There is one topic that is unlikely to be raised in the presidential primary debates, especially to the relief of the two Republican contenders from Florida.
No moderator is expected to query presidential aspirants about the long-term impacts of rising sea levels and what to do about them. Those would be particularly vexing questions for Florida home boys Jeb Bush and Senator Marco Rubio. A candid answer would entail facing up to the eventuality of having to evacuate certain portions of South Florida. How else to escape permanent inundation from projected global warming-related rising tides?
If Florida's environmental vulnerability were ever interjected into the debates, the odds are that Bush and Rubio would punt. After all, they hail from a state highly dependent on tourism, and thus, on geological stability. Maybe that is why the two candidates have been having difficulty bringing themselves to acknowledge the validity of a manmade climate change threat.
The unfolding scenario becomes even more awkward for this "missing in action" duo, given the activism of many local officials in coastal Florida communities. These officials are scrambling to draft contingency plans for future rising sea levels. And while their planning may not involve something as drastic as picking up and leaving, they are making provision for relocating extremely vulnerable structures inland as a last resort.
Since Americans are prone to view "home as their castle," permanent evacuation is admittedly a difficult step to contemplate. Nonetheless, a responsible political leader should not ignore future generations in the course of serving present ones. Some anticipatory planning is in order.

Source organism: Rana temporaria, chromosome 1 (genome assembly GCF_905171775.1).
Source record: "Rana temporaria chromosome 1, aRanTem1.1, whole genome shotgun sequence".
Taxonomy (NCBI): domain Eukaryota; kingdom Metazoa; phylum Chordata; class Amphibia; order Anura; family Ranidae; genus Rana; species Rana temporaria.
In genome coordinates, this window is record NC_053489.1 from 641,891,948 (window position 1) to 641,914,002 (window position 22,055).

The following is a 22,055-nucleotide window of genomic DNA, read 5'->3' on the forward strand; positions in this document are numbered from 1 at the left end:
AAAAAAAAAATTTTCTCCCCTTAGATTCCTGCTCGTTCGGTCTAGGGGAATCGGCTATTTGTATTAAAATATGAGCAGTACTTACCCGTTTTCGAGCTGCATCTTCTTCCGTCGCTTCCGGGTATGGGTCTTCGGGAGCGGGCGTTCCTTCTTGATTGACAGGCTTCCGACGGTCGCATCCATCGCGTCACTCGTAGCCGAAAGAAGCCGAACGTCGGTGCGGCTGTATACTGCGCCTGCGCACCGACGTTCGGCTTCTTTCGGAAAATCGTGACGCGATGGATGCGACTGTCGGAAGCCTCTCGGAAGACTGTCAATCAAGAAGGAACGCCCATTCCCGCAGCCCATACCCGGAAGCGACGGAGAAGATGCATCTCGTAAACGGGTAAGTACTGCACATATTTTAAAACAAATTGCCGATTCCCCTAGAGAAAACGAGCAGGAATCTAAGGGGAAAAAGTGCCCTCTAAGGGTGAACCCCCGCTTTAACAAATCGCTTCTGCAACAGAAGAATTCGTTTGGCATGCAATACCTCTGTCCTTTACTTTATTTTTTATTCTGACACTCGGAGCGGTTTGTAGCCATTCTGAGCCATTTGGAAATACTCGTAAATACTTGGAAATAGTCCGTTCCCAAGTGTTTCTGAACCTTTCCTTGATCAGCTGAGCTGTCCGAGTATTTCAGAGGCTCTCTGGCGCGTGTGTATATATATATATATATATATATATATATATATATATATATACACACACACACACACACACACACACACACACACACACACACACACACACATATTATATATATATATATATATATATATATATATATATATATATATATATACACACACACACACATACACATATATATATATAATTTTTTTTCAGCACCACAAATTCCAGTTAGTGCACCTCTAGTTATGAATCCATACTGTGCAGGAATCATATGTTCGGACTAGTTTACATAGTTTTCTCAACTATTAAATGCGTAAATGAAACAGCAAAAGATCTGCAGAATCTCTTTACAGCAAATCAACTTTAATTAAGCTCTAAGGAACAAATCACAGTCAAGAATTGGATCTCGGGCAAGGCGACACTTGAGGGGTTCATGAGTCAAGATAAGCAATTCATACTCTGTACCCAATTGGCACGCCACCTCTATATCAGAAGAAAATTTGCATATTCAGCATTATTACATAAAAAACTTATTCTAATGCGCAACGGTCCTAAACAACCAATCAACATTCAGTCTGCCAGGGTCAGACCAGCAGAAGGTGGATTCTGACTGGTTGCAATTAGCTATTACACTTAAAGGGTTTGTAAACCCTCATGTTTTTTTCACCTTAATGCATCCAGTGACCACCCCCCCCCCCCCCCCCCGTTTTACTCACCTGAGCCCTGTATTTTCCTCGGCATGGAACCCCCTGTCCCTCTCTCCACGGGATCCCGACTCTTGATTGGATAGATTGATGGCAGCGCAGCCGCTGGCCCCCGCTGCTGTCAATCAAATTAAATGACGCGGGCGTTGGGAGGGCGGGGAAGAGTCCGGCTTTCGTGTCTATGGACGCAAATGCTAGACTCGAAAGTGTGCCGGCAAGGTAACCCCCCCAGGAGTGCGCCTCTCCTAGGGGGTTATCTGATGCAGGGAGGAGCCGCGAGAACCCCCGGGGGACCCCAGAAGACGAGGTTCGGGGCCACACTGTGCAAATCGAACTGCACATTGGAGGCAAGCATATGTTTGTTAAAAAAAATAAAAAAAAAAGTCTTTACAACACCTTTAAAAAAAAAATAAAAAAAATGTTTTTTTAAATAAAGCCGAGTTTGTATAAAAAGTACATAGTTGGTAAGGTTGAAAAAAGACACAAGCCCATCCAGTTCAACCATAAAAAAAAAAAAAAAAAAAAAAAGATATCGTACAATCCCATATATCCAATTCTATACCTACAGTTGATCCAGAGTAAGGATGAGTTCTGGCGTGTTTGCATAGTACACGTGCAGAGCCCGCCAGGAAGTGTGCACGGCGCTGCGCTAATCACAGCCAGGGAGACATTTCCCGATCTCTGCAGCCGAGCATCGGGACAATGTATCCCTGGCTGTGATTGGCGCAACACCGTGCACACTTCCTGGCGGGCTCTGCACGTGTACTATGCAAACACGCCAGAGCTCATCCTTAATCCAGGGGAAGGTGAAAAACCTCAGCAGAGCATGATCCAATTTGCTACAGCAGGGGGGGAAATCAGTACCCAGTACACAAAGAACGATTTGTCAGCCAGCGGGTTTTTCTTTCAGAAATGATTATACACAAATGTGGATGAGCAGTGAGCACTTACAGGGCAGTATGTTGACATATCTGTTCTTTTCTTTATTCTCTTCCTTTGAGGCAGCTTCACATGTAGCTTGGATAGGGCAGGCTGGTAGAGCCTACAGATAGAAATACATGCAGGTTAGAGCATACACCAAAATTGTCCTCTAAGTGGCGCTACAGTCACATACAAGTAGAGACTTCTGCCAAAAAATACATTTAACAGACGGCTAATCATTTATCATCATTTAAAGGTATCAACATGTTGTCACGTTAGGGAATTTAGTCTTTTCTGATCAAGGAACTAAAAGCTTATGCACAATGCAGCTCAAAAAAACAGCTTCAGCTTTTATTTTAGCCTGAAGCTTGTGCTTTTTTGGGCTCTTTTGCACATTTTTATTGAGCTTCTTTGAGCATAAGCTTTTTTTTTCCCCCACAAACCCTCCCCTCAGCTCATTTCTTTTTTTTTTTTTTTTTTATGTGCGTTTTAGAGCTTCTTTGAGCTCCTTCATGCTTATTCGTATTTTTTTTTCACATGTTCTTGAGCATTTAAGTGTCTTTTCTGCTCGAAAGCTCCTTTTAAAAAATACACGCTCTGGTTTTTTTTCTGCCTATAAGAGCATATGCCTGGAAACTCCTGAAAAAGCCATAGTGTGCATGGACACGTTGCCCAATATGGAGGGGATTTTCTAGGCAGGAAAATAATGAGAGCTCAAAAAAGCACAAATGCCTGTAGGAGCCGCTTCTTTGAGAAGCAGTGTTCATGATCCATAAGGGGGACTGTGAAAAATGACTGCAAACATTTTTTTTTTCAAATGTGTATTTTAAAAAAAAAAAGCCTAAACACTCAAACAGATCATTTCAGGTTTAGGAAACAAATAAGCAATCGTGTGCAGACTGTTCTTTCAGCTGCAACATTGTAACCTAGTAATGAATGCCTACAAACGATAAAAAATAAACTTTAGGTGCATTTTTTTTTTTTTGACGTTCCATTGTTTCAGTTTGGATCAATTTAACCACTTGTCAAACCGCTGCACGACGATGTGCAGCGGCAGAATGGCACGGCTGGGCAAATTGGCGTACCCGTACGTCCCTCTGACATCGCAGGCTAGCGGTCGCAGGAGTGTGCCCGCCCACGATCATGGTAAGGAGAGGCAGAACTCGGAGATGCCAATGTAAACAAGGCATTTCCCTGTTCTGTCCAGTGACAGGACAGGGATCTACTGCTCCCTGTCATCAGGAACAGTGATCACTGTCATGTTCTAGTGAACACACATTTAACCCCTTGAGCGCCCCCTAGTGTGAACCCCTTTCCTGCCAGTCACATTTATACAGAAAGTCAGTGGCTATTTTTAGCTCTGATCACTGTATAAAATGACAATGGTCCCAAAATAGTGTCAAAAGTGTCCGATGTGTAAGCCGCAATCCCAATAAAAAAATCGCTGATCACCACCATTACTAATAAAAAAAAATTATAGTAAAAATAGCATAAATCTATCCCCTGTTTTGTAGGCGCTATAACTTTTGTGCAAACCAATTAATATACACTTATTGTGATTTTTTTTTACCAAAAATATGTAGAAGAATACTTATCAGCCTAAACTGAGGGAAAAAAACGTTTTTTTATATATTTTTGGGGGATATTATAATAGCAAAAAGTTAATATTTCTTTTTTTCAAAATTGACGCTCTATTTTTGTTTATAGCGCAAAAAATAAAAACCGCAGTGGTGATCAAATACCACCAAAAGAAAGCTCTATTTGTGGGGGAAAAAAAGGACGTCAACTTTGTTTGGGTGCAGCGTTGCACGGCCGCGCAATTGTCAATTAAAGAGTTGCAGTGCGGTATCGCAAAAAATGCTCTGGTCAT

Failure to take the future into account could weigh heavily on our descendants. University of Miami geological science professor Harold Wanless has been studying the effect of climate change on South Florida for years. He warns that sooner or later, much of the population in the region will have to move. That is not such an outlandish prediction if estimates of an eventual six foot sea level rise along the South Florida coast turns out to be accurate. Under those circumstances, roughly half of densely populated Miami-Dade County would be under water.
If this sea change is destined to occur, how much time do we have for making the appropriate adjustments? No one knows for sure. Nevertheless, some people are in a better position than others to speculate. For instance, Florida International bioscience Professor Phillip Stoddard, who is also mayor of South Miami Beach, believes that 20 years from now, some coastal towns in the sunshine state will begin fading away as environmental pressures mount.
Should that be the case, the real challenge will be whether eventual relocation is a gradual, orderly retreat, or a panicked, unruly flight that leaves individual residents at loose ends and the state's economy in shambles.